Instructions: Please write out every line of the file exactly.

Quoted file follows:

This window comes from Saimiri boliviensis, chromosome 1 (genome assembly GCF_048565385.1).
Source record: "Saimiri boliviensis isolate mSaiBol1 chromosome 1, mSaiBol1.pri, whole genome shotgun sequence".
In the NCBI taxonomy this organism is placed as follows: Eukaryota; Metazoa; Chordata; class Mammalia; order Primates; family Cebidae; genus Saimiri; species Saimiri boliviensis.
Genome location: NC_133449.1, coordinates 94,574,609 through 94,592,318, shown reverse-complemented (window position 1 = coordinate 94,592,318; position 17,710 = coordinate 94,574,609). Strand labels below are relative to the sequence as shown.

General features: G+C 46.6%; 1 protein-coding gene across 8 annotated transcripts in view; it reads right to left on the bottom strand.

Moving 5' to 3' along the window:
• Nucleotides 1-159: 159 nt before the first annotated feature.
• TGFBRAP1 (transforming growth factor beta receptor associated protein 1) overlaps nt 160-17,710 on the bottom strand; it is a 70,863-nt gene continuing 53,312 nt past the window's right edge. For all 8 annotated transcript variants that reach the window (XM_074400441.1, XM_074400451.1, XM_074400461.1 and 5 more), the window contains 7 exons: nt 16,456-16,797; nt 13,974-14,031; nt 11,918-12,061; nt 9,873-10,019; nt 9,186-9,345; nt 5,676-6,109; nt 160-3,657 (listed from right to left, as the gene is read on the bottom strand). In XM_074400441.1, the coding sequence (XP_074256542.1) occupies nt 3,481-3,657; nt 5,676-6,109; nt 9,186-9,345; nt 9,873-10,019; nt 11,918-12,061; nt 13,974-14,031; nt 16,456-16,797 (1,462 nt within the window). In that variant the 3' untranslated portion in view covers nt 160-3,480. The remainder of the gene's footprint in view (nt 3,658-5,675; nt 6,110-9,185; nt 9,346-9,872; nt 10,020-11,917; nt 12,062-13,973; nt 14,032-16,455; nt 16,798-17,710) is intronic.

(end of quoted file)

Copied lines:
This window comes from Saimiri boliviensis, chromosome 1 (genome assembly GCF_048565385.1).
Source record: "Saimiri boliviensis isolate mSaiBol1 chromosome 1, mSaiBol1.pri, whole genome shotgun sequence".
In the NCBI taxonomy this organism is placed as follows: Eukaryota; Metazoa; Chordata; class Mammalia; order Primates; family Cebidae; genus Saimiri; species Saimiri boliviensis.
Genome location: NC_133449.1, coordinates 94,574,609 through 94,592,318, shown reverse-complemented (window position 1 = coordinate 94,592,318; position 17,710 = coordinate 94,574,609). Strand labels below are relative to the sequence as shown.

General features: G+C 46.6%; 1 protein-coding gene across 8 annotated transcripts in view; it reads right to left on the bottom strand.

Moving 5' to 3' along the window:
• Nucleotides 1-159: 159 nt before the first annotated feature.
• TGFBRAP1 (transforming growth factor beta receptor associated protein 1) overlaps nt 160-17,710 on the bottom strand; it is a 70,863-nt gene continuing 53,312 nt past the window's right edge. For all 8 annotated transcript variants that reach the window (XM_074400441.1, XM_074400451.1, XM_074400461.1 and 5 more), the window contains 7 exons: nt 16,456-16,797; nt 13,974-14,031; nt 11,918-12,061; nt 9,873-10,019; nt 9,186-9,345; nt 5,676-6,109; nt 160-3,657 (listed from right to left, as the gene is read on the bottom strand). In XM_074400441.1, the coding sequence (XP_074256542.1) occupies nt 3,481-3,657; nt 5,676-6,109; nt 9,186-9,345; nt 9,873-10,019; nt 11,918-12,061; nt 13,974-14,031; nt 16,456-16,797 (1,462 nt within the window). In that variant the 3' untranslated portion in view covers nt 160-3,480. The remainder of the gene's footprint in view (nt 3,658-5,675; nt 6,110-9,185; nt 9,346-9,872; nt 10,020-11,917; nt 12,062-13,973; nt 14,032-16,455; nt 16,798-17,710) is intronic.